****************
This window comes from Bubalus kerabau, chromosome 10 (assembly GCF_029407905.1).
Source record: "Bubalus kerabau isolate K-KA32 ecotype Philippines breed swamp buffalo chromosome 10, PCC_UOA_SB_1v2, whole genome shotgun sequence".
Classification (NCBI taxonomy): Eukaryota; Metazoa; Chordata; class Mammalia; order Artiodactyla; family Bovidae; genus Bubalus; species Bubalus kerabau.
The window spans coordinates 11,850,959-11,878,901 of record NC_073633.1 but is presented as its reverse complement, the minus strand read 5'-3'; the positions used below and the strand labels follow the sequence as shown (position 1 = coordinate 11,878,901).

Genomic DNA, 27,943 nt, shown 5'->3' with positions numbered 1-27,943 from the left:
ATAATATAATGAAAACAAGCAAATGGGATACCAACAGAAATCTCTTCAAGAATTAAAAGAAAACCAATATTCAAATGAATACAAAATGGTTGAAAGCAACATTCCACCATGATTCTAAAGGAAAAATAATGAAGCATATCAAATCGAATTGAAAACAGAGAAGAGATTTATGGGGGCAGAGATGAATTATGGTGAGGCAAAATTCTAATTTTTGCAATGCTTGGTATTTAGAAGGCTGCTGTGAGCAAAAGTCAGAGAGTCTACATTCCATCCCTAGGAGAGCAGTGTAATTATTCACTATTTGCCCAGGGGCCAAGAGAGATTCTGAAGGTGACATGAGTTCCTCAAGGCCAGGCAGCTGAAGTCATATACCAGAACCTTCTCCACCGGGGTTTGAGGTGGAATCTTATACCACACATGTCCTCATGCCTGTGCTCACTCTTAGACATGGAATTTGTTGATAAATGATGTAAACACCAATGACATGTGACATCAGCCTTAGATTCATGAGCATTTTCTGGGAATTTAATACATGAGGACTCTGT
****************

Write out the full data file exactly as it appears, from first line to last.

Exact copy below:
This window comes from Bubalus kerabau, chromosome 10 (assembly GCF_029407905.1).
Source record: "Bubalus kerabau isolate K-KA32 ecotype Philippines breed swamp buffalo chromosome 10, PCC_UOA_SB_1v2, whole genome shotgun sequence".
Classification (NCBI taxonomy): Eukaryota; Metazoa; Chordata; class Mammalia; order Artiodactyla; family Bovidae; genus Bubalus; species Bubalus kerabau.
The window spans coordinates 11,850,959-11,878,901 of record NC_073633.1 but is presented as its reverse complement, the minus strand read 5'-3'; the positions used below and the strand labels follow the sequence as shown (position 1 = coordinate 11,878,901).

Genomic DNA, 27,943 nt, shown 5'->3' with positions numbered 1-27,943 from the left:
ATAATATAATGAAAACAAGCAAATGGGATACCAACAGAAATCTCTTCAAGAATTAAAAGAAAACCAATATTCAAATGAATACAAAATGGTTGAAAGCAACATTCCACCATGATTCTAAAGGAAAAATAATGAAGCATATCAAATCGAATTGAAAACAGAGAAGAGATTTATGGGGGCAGAGATGAATTATGGTGAGGCAAAATTCTAATTTTTGCAATGCTTGGTATTTAGAAGGCTGCTGTGAGCAAAAGTCAGAGAGTCTACATTCCATCCCTAGGAGAGCAGTGTAATTATTCACTATTTGCCCAGGGGCCAAGAGAGATTCTGAAGGTGACATGAGTTCCTCAAGGCCAGGCAGCTGAAGTCATATACCAGAACCTTCTCCACCGGGGTTTGAGGTGGAATCTTATACCACACATGTCCTCATGCCTGTGCTCACTCTTAGACATGGAATTTGTTGATAAATGATGTAAACACCAATGACATGTGACATCAGCCTTAGATTCATGAGCATTTTCTGGGAATTTAATACATGAGGACTCTGT